Fringe Box



Birdwatcher’s Diary No.297

Published on: 3 Feb, 2024
Updated on: 3 Feb, 2024

By Malcolm Fincham

Weather conditions remained rather chilly in and about the Surrey countryside as we moved into the third week of January with daytime temperatures barely rising above freezing.

View towards Stoke Lock with ice on the navigation.

On a visit to the Riverside Nature Reserve, near Burpham, on January 16, ice had begun to form on the surface of the still water of the navigation leading up to Stoke Lock, while the flooded scrape viewed from the lock was totally frozen.

Kingfisher perched on footbridge, by Stoke Lock.

A surprise sighting, for me, was a bird perched on the metal railings of the footbridge that crosses the river near the lock. At first I thought it maybe a robin, but I hastened to focus the lens on my camera when I realised it was, in fact, a kingfisher.

Kestrel perched in tree by the boardwalk at the Riverside Nature Reserve.

Along the boardwalk leading to Stoke Lake a kestrel could be viewed as it perched in one of the nearby trees.

Wren by the boardwalk at the Riverside Nature Reserve.

While several wrens flitted within the decaying foliage about me.

Cormorant on pylon.

And a cormorant perched high up on one of the utility pylons that carry electrical cables over the reserve.

Stoke Lake.

Arriving at Stoke Lake its waters were almost completely frozen over and a variety of gulls were lined up on the ice.

Tufted duck, Stoke Lake.

On a small section of water by the island, still free of ice, a small group of tufted ducks could still be viewed.

Little grebe (dabchick), River Wey.

And a few little grebes (dabchicks) continued to fish the waters, but most by now had taken to the river, counting at least five on the far bank of the still free-flowing section of the River Wey Navigation between Stoke Lock and Bower’s Lock.

Teal, along River Wey.

While a few teal could also be seen on river, frozen out of their usual winter residences about the marshy areas near the boardwalk.

Cormorant, along River Wey.

Several cormorants could be viewed fishing the river, while one could be seen perched up on the far bank fanning its wings to dry them out.

Grey heron, along River Wey.

A heron also sat beside a reeded area across the water.

Fox, Riverside Nature Reserve.

At least, before an opportunistic fox spooked it into flight.

Britten’s Pond.

The following day at Britten’s Pond the water there continued to remain frozen also, apart from a small section on the far side that had been thawed slightly by the weak sunlight.

Lesser black-backed gull, on ice, Britten’s Pond.

The lesser black-backed gull remained steadfast on the ice, though most of the black headed gulls usually present had vacated the pond.

Moorhen, on ice, at Britten’s Pond.

One of several moorhens walked gingerly across the ice.

Blackbird, Britten’s Pond.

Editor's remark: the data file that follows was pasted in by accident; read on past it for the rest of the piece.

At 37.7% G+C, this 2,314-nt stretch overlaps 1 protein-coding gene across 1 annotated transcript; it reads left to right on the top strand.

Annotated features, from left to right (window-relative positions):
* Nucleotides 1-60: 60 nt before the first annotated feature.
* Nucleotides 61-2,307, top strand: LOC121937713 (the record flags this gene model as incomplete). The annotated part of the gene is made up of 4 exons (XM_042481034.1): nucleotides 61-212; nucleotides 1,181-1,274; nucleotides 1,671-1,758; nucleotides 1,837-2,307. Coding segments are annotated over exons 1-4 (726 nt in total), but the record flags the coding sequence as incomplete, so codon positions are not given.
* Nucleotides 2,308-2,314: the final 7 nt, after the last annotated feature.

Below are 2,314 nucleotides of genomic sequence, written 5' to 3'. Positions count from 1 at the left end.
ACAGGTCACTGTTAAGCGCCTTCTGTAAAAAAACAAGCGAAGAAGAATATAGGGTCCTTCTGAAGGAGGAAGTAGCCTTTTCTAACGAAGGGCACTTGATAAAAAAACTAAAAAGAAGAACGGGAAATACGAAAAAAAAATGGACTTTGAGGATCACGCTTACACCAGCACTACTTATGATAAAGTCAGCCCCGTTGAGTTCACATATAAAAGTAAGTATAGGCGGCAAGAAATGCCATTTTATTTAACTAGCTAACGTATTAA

A blackbird could be seen by the car park, picking off the last few hawthorn berries from the tree by the entrance.

Nuthatch, Britten’s Pond.

While at the base of the tree a nuthatch scurried about looking for seed that had been laid there earlier in the day for the wildfowl.

Dunnock, Britten’s Pond.

Several dunnocks also joined in the hunt for sustenance.

Treecreeper, Britten’s Pond.

While a walk around the pond added a treecreeper.

Goldcrest, Britten’s Pond.

As well as a few goldcrests to my day’s photos.

Elsewhere on my travels, in the company of Bob and Dougal at Papercourt Water meadows, as air temperatures began to rise with the some milder weather on the way, the marshes remained partially frozen below our feet.

Common snipe, in flight, at Papercourt.

A few common snipe could be counted attempting to probe areas where softer soil could still be found, occasionally taking flight across the meadow.

Kingfisher, at Papercourt.

As we approached Papercourt Lock a kingfisher made an appearance just across the water. Thus making it the fifth location so far this year I had seen one.

Chiffchaff at Papercourt.

Along the river that meanders around the water meadows several chiffchaffs could be viewed about the margins and patches of penny-wort on the surface water.

Water rail.

The cold spell also encouraged a visit to Unstead Sewage Farm, a prime time during icy conditions for an opportunity to see a water rail.

Shoveler ducks on flooded scrape.

Mild weather made its return during the last week of the month. And at the Riverside Nature Reserve shoveler ducks had returned to the now ice-free flooded scrape, viewed from Stoke Lock.

Gadwall (above) with drake shoveler on the flooded scrape near Stoke Lock.

Four gadwall ducks could also be picked out on the scrape.

Kingfisher, along River Wey.

A kingfisher continued to patrol the river, allowing me a photo as I walked along the towpath.

Egyptian geese in flight by Stoke Lock.

And a pair of Egyptian geese flew over the lock as I opportunistically took a few hopeful photos as they passed through.

Song thrush.

Close to the sewage works, by the lock keeper’s cottage, for the first time this year I could hear a song thrush singing it melodious, but repetitive song.

Chiffchaff, near the Riverside Nature Reserve.